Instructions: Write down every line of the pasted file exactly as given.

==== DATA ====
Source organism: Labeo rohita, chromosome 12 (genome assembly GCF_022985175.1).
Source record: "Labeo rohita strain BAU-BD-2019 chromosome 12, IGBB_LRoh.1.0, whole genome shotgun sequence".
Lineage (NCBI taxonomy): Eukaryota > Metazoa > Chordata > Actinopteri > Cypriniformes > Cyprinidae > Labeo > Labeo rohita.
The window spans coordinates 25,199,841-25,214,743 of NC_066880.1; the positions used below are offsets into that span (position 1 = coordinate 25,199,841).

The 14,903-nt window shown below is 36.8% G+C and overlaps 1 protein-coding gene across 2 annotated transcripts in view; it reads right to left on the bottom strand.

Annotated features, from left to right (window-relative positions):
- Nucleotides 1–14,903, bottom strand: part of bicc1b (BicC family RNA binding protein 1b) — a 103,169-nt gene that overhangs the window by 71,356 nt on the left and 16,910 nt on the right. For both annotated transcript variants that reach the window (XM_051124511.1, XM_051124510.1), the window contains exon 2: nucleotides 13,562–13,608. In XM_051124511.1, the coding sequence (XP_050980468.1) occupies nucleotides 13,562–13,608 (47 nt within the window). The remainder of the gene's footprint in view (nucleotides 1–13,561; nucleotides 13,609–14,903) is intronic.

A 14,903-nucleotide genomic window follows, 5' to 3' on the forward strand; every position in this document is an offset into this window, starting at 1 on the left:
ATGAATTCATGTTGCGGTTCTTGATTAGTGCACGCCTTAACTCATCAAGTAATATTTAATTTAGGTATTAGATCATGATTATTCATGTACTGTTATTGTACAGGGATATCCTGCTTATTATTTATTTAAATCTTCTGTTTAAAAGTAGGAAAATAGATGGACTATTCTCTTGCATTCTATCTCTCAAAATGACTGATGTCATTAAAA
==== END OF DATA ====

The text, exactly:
Source organism: Labeo rohita, chromosome 12 (genome assembly GCF_022985175.1).
Source record: "Labeo rohita strain BAU-BD-2019 chromosome 12, IGBB_LRoh.1.0, whole genome shotgun sequence".
Lineage (NCBI taxonomy): Eukaryota > Metazoa > Chordata > Actinopteri > Cypriniformes > Cyprinidae > Labeo > Labeo rohita.
The window spans coordinates 25,199,841-25,214,743 of NC_066880.1; the positions used below are offsets into that span (position 1 = coordinate 25,199,841).

The 14,903-nt window shown below is 36.8% G+C and overlaps 1 protein-coding gene across 2 annotated transcripts in view; it reads right to left on the bottom strand.

Annotated features, from left to right (window-relative positions):
- Nucleotides 1–14,903, bottom strand: part of bicc1b (BicC family RNA binding protein 1b) — a 103,169-nt gene that overhangs the window by 71,356 nt on the left and 16,910 nt on the right. For both annotated transcript variants that reach the window (XM_051124511.1, XM_051124510.1), the window contains exon 2: nucleotides 13,562–13,608. In XM_051124511.1, the coding sequence (XP_050980468.1) occupies nucleotides 13,562–13,608 (47 nt within the window). The remainder of the gene's footprint in view (nucleotides 1–13,561; nucleotides 13,609–14,903) is intronic.

A 14,903-nucleotide genomic window follows, 5' to 3' on the forward strand; every position in this document is an offset into this window, starting at 1 on the left:
ATGAATTCATGTTGCGGTTCTTGATTAGTGCACGCCTTAACTCATCAAGTAATATTTAATTTAGGTATTAGATCATGATTATTCATGTACTGTTATTGTACAGGGATATCCTGCTTATTATTTATTTAAATCTTCTGTTTAAAAGTAGGAAAATAGATGGACTATTCTCTTGCATTCTATCTCTCAAAATGACTGATGTCATTAAAA